- Thread starter McGravity
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Yes there is " partial covariant derivative".I understand covariant derivatives which are given in many textbooks, but is there such a thing as a partial covariant derivative, that is the covariant derivative(s) of Z as a function of x and y?

Type in those terms in Google and you'll be referred to >1740 sites!

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I thought that the covariant derivative for the case of a scalar function coincides with the gradient of it, and when you generalize it to include vectors and tensors you get also the connection coefficients. Am I wrong?That is a definition but I was hoping for an explanation, which isn't quite the same thing. If I can find how to covariantly differentiate V = r Cos theta that would be a great help.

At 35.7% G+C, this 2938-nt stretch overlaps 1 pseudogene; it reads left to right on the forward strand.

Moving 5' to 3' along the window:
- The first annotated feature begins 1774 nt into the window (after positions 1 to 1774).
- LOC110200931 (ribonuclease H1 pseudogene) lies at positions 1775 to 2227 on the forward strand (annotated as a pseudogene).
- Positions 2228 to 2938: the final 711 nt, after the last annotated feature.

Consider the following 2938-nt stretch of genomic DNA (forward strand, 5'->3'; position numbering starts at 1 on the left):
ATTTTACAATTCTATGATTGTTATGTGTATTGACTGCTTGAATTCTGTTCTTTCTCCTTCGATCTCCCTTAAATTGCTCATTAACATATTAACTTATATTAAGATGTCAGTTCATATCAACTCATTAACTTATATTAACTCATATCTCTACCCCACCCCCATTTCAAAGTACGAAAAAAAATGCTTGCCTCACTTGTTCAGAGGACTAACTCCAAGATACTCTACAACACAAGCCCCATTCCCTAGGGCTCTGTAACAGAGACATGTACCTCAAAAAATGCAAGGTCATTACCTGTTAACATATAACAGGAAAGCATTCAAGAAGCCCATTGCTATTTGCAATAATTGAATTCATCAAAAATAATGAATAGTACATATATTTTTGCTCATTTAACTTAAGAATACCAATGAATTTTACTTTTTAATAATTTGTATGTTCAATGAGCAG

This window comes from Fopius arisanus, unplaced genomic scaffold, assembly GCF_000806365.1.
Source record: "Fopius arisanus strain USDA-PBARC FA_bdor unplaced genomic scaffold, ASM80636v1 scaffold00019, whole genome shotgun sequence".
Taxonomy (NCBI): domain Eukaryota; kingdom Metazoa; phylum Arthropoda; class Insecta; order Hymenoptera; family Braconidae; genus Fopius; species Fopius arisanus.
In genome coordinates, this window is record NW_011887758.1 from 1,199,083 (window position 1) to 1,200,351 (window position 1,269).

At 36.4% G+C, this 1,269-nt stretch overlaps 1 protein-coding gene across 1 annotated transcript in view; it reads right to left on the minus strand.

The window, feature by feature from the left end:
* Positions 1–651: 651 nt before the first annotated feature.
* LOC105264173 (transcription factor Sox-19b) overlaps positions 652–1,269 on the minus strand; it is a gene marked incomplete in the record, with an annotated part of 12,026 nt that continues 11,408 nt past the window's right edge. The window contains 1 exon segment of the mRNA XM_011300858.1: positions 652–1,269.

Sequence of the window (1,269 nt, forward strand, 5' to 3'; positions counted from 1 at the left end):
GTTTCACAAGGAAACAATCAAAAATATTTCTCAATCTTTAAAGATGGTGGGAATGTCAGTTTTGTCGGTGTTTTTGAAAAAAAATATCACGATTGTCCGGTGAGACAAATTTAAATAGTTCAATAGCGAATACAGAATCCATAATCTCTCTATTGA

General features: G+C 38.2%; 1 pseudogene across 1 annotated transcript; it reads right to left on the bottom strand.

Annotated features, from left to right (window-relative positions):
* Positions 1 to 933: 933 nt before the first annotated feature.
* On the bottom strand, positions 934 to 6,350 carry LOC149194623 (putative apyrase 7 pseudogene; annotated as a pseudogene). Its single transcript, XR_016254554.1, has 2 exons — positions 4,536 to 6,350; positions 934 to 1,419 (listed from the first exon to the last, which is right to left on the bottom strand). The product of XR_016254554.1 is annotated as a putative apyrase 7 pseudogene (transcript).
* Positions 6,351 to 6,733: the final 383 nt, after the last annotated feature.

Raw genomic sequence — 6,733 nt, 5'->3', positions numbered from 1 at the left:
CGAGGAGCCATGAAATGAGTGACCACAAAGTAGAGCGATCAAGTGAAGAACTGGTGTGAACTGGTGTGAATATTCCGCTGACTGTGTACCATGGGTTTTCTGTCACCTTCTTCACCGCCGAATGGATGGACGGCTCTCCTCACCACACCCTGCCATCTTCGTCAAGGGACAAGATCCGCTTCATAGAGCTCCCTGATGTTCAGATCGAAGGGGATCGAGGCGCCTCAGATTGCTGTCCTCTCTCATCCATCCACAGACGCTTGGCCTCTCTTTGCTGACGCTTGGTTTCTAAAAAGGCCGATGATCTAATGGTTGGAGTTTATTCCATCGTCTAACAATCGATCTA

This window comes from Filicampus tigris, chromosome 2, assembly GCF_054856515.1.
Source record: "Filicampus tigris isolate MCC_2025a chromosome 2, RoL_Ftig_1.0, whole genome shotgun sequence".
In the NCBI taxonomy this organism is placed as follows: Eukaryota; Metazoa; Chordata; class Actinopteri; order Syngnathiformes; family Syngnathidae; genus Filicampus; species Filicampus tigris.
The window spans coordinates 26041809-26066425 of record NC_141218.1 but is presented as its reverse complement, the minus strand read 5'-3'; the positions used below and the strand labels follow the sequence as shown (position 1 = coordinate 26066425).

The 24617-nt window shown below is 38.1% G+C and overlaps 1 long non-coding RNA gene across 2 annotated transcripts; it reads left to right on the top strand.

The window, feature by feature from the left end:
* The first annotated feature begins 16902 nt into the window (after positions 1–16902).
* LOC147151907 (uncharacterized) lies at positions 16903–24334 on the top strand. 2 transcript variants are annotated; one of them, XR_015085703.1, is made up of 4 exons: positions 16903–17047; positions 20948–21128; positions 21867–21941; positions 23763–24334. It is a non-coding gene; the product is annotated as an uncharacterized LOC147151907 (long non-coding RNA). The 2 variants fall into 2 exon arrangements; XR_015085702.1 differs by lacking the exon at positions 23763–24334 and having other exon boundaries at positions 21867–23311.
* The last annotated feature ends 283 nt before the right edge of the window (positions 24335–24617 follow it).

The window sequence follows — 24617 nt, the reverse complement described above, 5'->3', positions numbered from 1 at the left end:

Yes that sounds right but it's just what you would find in any textbook. My problem came from Relativity Demystified (ironic title)I thought that the covariant derivative for the case of a scalar function coincides with the gradient of it, and when you generalize it to include vectors and tensors you get also the connection coefficients. Am I wrong?

No that's way above my head. I am a physicist/engineer, not a mathematicianView attachment 20674View attachment 20675View attachment 20676

I hope this will help you a bit more.

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Indeed it is heavy stuff, but standard differential geometry for GR.No that's way above my head. I am a physicist/engineer, not a mathematician

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